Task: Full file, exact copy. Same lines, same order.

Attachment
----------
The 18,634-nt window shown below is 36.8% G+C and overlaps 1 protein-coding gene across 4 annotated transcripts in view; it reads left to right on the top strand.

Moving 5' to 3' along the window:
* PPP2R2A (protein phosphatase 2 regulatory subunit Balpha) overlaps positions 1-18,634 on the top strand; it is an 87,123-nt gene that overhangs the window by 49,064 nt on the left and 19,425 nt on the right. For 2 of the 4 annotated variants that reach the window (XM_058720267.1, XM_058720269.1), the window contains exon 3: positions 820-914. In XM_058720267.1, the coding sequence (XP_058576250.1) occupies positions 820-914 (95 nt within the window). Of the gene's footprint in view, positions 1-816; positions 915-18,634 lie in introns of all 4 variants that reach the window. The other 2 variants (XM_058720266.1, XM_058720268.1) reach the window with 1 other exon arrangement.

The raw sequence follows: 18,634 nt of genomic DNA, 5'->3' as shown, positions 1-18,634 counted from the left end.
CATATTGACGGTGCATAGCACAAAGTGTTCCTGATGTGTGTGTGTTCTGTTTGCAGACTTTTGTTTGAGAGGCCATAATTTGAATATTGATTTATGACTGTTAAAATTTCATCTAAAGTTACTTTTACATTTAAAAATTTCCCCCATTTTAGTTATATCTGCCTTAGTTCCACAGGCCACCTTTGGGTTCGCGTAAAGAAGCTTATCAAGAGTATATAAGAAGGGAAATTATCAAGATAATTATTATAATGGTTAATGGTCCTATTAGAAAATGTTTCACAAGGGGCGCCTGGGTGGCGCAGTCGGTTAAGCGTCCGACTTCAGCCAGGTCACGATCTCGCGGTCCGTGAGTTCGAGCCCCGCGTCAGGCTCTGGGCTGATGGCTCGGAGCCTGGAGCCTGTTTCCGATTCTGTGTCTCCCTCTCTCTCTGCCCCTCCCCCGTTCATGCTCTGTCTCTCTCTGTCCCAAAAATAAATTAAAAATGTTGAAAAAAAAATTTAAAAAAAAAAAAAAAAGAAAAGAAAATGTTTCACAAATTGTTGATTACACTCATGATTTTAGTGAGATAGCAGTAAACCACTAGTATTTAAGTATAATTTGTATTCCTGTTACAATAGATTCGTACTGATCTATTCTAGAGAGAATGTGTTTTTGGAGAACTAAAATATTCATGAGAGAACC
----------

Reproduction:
The 18,634-nt window shown below is 36.8% G+C and overlaps 1 protein-coding gene across 4 annotated transcripts in view; it reads left to right on the top strand.

Moving 5' to 3' along the window:
* PPP2R2A (protein phosphatase 2 regulatory subunit Balpha) overlaps positions 1-18,634 on the top strand; it is an 87,123-nt gene that overhangs the window by 49,064 nt on the left and 19,425 nt on the right. For 2 of the 4 annotated variants that reach the window (XM_058720267.1, XM_058720269.1), the window contains exon 3: positions 820-914. In XM_058720267.1, the coding sequence (XP_058576250.1) occupies positions 820-914 (95 nt within the window). Of the gene's footprint in view, positions 1-816; positions 915-18,634 lie in introns of all 4 variants that reach the window. The other 2 variants (XM_058720266.1, XM_058720268.1) reach the window with 1 other exon arrangement.

The raw sequence follows: 18,634 nt of genomic DNA, 5'->3' as shown, positions 1-18,634 counted from the left end.
CATATTGACGGTGCATAGCACAAAGTGTTCCTGATGTGTGTGTGTTCTGTTTGCAGACTTTTGTTTGAGAGGCCATAATTTGAATATTGATTTATGACTGTTAAAATTTCATCTAAAGTTACTTTTACATTTAAAAATTTCCCCCATTTTAGTTATATCTGCCTTAGTTCCACAGGCCACCTTTGGGTTCGCGTAAAGAAGCTTATCAAGAGTATATAAGAAGGGAAATTATCAAGATAATTATTATAATGGTTAATGGTCCTATTAGAAAATGTTTCACAAGGGGCGCCTGGGTGGCGCAGTCGGTTAAGCGTCCGACTTCAGCCAGGTCACGATCTCGCGGTCCGTGAGTTCGAGCCCCGCGTCAGGCTCTGGGCTGATGGCTCGGAGCCTGGAGCCTGTTTCCGATTCTGTGTCTCCCTCTCTCTCTGCCCCTCCCCCGTTCATGCTCTGTCTCTCTCTGTCCCAAAAATAAATTAAAAATGTTGAAAAAAAAATTTAAAAAAAAAAAAAAAAGAAAAGAAAATGTTTCACAAATTGTTGATTACACTCATGATTTTAGTGAGATAGCAGTAAACCACTAGTATTTAAGTATAATTTGTATTCCTGTTACAATAGATTCGTACTGATCTATTCTAGAGAGAATGTGTTTTTGGAGAACTAAAATATTCATGAGAGAACC